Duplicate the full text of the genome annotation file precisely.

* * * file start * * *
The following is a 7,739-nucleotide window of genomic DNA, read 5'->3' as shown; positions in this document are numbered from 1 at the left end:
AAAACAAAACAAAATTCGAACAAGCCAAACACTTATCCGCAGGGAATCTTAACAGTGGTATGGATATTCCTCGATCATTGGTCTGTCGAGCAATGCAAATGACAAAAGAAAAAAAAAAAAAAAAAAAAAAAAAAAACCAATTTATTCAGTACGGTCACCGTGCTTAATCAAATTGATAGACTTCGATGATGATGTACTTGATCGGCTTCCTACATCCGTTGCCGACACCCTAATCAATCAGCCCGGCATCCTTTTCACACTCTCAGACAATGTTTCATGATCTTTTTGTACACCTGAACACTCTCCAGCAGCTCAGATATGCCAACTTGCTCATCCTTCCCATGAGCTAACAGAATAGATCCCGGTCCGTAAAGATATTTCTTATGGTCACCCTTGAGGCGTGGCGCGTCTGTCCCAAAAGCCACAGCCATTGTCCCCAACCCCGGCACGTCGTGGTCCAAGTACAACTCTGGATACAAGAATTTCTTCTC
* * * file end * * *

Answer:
The following is a 7,739-nucleotide window of genomic DNA, read 5'->3' as shown; positions in this document are numbered from 1 at the left end:
AAAACAAAACAAAATTCGAACAAGCCAAACACTTATCCGCAGGGAATCTTAACAGTGGTATGGATATTCCTCGATCATTGGTCTGTCGAGCAATGCAAATGACAAAAGAAAAAAAAAAAAAAAAAAAAAAAAAAAACCAATTTATTCAGTACGGTCACCGTGCTTAATCAAATTGATAGACTTCGATGATGATGTACTTGATCGGCTTCCTACATCCGTTGCCGACACCCTAATCAATCAGCCCGGCATCCTTTTCACACTCTCAGACAATGTTTCATGATCTTTTTGTACACCTGAACACTCTCCAGCAGCTCAGATATGCCAACTTGCTCATCCTTCCCATGAGCTAACAGAATAGATCCCGGTCCGTAAAGATATTTCTTATGGTCACCCTTGAGGCGTGGCGCGTCTGTCCCAAAAGCCACAGCCATTGTCCCCAACCCCGGCACGTCGTGGTCCAAGTACAACTCTGGATACAAGAATTTCTTCTC